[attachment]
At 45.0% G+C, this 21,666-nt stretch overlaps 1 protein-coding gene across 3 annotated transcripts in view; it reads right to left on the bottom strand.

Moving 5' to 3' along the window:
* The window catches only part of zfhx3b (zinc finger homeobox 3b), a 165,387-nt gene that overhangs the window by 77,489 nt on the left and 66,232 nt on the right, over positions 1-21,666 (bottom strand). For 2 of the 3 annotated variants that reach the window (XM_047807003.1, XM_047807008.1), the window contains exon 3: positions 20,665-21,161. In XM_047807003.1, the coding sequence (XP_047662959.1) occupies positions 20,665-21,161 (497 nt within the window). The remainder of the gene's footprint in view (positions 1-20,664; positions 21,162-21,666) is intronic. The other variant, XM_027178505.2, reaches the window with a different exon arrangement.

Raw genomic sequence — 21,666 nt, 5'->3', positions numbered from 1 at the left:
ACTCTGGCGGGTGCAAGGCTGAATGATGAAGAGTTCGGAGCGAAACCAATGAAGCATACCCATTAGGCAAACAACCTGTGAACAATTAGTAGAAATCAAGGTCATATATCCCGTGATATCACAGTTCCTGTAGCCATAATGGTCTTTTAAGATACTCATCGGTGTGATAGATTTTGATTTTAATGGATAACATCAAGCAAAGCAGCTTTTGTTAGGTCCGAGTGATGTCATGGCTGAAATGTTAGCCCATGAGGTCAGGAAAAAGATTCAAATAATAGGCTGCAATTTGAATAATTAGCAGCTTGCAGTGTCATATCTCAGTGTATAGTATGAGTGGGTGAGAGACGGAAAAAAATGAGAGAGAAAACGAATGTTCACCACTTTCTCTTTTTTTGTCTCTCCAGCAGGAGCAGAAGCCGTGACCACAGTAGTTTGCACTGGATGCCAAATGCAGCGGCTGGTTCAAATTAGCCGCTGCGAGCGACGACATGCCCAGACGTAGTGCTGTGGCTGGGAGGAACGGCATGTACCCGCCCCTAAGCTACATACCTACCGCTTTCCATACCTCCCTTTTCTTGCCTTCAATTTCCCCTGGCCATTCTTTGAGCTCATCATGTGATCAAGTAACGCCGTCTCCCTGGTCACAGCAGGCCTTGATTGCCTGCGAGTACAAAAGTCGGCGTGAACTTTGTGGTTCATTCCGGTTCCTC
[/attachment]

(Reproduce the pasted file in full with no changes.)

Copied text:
At 45.0% G+C, this 21,666-nt stretch overlaps 1 protein-coding gene across 3 annotated transcripts in view; it reads right to left on the bottom strand.

Moving 5' to 3' along the window:
* The window catches only part of zfhx3b (zinc finger homeobox 3b), a 165,387-nt gene that overhangs the window by 77,489 nt on the left and 66,232 nt on the right, over positions 1-21,666 (bottom strand). For 2 of the 3 annotated variants that reach the window (XM_047807003.1, XM_047807008.1), the window contains exon 3: positions 20,665-21,161. In XM_047807003.1, the coding sequence (XP_047662959.1) occupies positions 20,665-21,161 (497 nt within the window). The remainder of the gene's footprint in view (positions 1-20,664; positions 21,162-21,666) is intronic. The other variant, XM_027178505.2, reaches the window with a different exon arrangement.

Raw genomic sequence — 21,666 nt, 5'->3', positions numbered from 1 at the left:
ACTCTGGCGGGTGCAAGGCTGAATGATGAAGAGTTCGGAGCGAAACCAATGAAGCATACCCATTAGGCAAACAACCTGTGAACAATTAGTAGAAATCAAGGTCATATATCCCGTGATATCACAGTTCCTGTAGCCATAATGGTCTTTTAAGATACTCATCGGTGTGATAGATTTTGATTTTAATGGATAACATCAAGCAAAGCAGCTTTTGTTAGGTCCGAGTGATGTCATGGCTGAAATGTTAGCCCATGAGGTCAGGAAAAAGATTCAAATAATAGGCTGCAATTTGAATAATTAGCAGCTTGCAGTGTCATATCTCAGTGTATAGTATGAGTGGGTGAGAGACGGAAAAAAATGAGAGAGAAAACGAATGTTCACCACTTTCTCTTTTTTTGTCTCTCCAGCAGGAGCAGAAGCCGTGACCACAGTAGTTTGCACTGGATGCCAAATGCAGCGGCTGGTTCAAATTAGCCGCTGCGAGCGACGACATGCCCAGACGTAGTGCTGTGGCTGGGAGGAACGGCATGTACCCGCCCCTAAGCTACATACCTACCGCTTTCCATACCTCCCTTTTCTTGCCTTCAATTTCCCCTGGCCATTCTTTGAGCTCATCATGTGATCAAGTAACGCCGTCTCCCTGGTCACAGCAGGCCTTGATTGCCTGCGAGTACAAAAGTCGGCGTGAACTTTGTGGTTCATTCCGGTTCCTC